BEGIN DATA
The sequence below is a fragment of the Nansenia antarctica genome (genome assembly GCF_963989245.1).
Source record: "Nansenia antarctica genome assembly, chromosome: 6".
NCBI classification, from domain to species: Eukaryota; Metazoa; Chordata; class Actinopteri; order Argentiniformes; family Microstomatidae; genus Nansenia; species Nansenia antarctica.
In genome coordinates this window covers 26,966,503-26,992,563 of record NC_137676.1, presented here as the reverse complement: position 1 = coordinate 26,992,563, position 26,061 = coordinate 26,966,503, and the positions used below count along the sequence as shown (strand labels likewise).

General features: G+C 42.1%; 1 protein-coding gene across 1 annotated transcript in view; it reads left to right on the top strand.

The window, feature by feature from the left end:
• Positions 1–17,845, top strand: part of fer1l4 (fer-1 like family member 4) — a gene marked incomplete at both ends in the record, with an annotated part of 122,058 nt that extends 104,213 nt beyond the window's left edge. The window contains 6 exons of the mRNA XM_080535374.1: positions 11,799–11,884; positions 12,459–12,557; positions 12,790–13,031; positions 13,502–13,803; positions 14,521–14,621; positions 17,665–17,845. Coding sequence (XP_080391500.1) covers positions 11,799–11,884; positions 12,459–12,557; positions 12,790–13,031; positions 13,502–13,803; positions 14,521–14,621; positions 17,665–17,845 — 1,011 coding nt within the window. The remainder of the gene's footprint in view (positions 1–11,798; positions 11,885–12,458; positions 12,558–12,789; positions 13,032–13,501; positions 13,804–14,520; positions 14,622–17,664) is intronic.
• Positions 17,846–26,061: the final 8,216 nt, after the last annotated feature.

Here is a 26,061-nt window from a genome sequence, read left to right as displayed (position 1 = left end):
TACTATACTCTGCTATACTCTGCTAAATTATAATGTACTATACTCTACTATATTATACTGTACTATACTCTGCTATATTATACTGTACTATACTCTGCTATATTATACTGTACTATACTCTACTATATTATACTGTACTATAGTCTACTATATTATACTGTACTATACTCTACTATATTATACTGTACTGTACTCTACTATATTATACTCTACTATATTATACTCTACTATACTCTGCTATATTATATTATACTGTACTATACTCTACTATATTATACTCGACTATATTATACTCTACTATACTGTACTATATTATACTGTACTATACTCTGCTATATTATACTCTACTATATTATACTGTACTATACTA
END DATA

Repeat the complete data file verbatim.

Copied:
The sequence below is a fragment of the Nansenia antarctica genome (genome assembly GCF_963989245.1).
Source record: "Nansenia antarctica genome assembly, chromosome: 6".
NCBI classification, from domain to species: Eukaryota; Metazoa; Chordata; class Actinopteri; order Argentiniformes; family Microstomatidae; genus Nansenia; species Nansenia antarctica.
In genome coordinates this window covers 26,966,503-26,992,563 of record NC_137676.1, presented here as the reverse complement: position 1 = coordinate 26,992,563, position 26,061 = coordinate 26,966,503, and the positions used below count along the sequence as shown (strand labels likewise).

General features: G+C 42.1%; 1 protein-coding gene across 1 annotated transcript in view; it reads left to right on the top strand.

The window, feature by feature from the left end:
• Positions 1–17,845, top strand: part of fer1l4 (fer-1 like family member 4) — a gene marked incomplete at both ends in the record, with an annotated part of 122,058 nt that extends 104,213 nt beyond the window's left edge. The window contains 6 exons of the mRNA XM_080535374.1: positions 11,799–11,884; positions 12,459–12,557; positions 12,790–13,031; positions 13,502–13,803; positions 14,521–14,621; positions 17,665–17,845. Coding sequence (XP_080391500.1) covers positions 11,799–11,884; positions 12,459–12,557; positions 12,790–13,031; positions 13,502–13,803; positions 14,521–14,621; positions 17,665–17,845 — 1,011 coding nt within the window. The remainder of the gene's footprint in view (positions 1–11,798; positions 11,885–12,458; positions 12,558–12,789; positions 13,032–13,501; positions 13,804–14,520; positions 14,622–17,664) is intronic.
• Positions 17,846–26,061: the final 8,216 nt, after the last annotated feature.

Here is a 26,061-nt window from a genome sequence, read left to right as displayed (position 1 = left end):
TACTATACTCTGCTATACTCTGCTAAATTATAATGTACTATACTCTACTATATTATACTGTACTATACTCTGCTATATTATACTGTACTATACTCTGCTATATTATACTGTACTATACTCTACTATATTATACTGTACTATAGTCTACTATATTATACTGTACTATACTCTACTATATTATACTGTACTGTACTCTACTATATTATACTCTACTATATTATACTCTACTATACTCTGCTATATTATATTATACTGTACTATACTCTACTATATTATACTCGACTATATTATACTCTACTATACTGTACTATATTATACTGTACTATACTCTGCTATATTATACTCTACTATATTATACTGTACTATACTA